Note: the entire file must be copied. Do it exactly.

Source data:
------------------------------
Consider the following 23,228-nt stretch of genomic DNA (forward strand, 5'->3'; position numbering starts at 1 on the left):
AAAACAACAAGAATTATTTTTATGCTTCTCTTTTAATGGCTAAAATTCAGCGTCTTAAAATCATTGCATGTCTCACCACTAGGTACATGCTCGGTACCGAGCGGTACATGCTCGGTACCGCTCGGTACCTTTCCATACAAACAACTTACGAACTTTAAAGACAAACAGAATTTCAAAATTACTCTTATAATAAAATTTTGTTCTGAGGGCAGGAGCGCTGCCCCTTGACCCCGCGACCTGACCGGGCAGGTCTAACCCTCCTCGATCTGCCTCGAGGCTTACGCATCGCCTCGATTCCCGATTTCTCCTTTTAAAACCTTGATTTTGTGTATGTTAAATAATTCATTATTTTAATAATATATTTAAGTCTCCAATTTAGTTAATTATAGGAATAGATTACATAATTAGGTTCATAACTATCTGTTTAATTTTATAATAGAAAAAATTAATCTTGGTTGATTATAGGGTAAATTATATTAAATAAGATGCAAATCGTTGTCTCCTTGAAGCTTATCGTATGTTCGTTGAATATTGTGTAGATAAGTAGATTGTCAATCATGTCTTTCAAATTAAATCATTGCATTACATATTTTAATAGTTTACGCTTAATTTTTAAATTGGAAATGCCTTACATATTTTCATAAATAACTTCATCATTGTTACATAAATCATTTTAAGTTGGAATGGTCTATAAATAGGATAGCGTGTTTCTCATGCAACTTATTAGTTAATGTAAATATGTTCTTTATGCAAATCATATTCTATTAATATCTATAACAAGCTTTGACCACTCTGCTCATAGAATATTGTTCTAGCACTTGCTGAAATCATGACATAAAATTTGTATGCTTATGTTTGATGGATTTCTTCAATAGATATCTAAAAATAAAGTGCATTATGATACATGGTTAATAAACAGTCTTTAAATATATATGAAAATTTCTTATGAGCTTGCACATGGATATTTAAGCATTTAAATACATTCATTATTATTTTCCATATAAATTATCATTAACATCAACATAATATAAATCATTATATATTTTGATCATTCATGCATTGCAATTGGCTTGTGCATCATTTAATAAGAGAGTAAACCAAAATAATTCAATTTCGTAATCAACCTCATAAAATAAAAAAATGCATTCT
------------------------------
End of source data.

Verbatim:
Consider the following 23,228-nt stretch of genomic DNA (forward strand, 5'->3'; position numbering starts at 1 on the left):
AAAACAACAAGAATTATTTTTATGCTTCTCTTTTAATGGCTAAAATTCAGCGTCTTAAAATCATTGCATGTCTCACCACTAGGTACATGCTCGGTACCGAGCGGTACATGCTCGGTACCGCTCGGTACCTTTCCATACAAACAACTTACGAACTTTAAAGACAAACAGAATTTCAAAATTACTCTTATAATAAAATTTTGTTCTGAGGGCAGGAGCGCTGCCCCTTGACCCCGCGACCTGACCGGGCAGGTCTAACCCTCCTCGATCTGCCTCGAGGCTTACGCATCGCCTCGATTCCCGATTTCTCCTTTTAAAACCTTGATTTTGTGTATGTTAAATAATTCATTATTTTAATAATATATTTAAGTCTCCAATTTAGTTAATTATAGGAATAGATTACATAATTAGGTTCATAACTATCTGTTTAATTTTATAATAGAAAAAATTAATCTTGGTTGATTATAGGGTAAATTATATTAAATAAGATGCAAATCGTTGTCTCCTTGAAGCTTATCGTATGTTCGTTGAATATTGTGTAGATAAGTAGATTGTCAATCATGTCTTTCAAATTAAATCATTGCATTACATATTTTAATAGTTTACGCTTAATTTTTAAATTGGAAATGCCTTACATATTTTCATAAATAACTTCATCATTGTTACATAAATCATTTTAAGTTGGAATGGTCTATAAATAGGATAGCGTGTTTCTCATGCAACTTATTAGTTAATGTAAATATGTTCTTTATGCAAATCATATTCTATTAATATCTATAACAAGCTTTGACCACTCTGCTCATAGAATATTGTTCTAGCACTTGCTGAAATCATGACATAAAATTTGTATGCTTATGTTTGATGGATTTCTTCAATAGATATCTAAAAATAAAGTGCATTATGATACATGGTTAATAAACAGTCTTTAAATATATATGAAAATTTCTTATGAGCTTGCACATGGATATTTAAGCATTTAAATACATTCATTATTATTTTCCATATAAATTATCATTAACATCAACATAATATAAATCATTATATATTTTGATCATTCATGCATTGCAATTGGCTTGTGCATCATTTAATAAGAGAGTAAACCAAAATAATTCAATTTCGTAATCAACCTCATAAAATAAAAAAATGCATTCT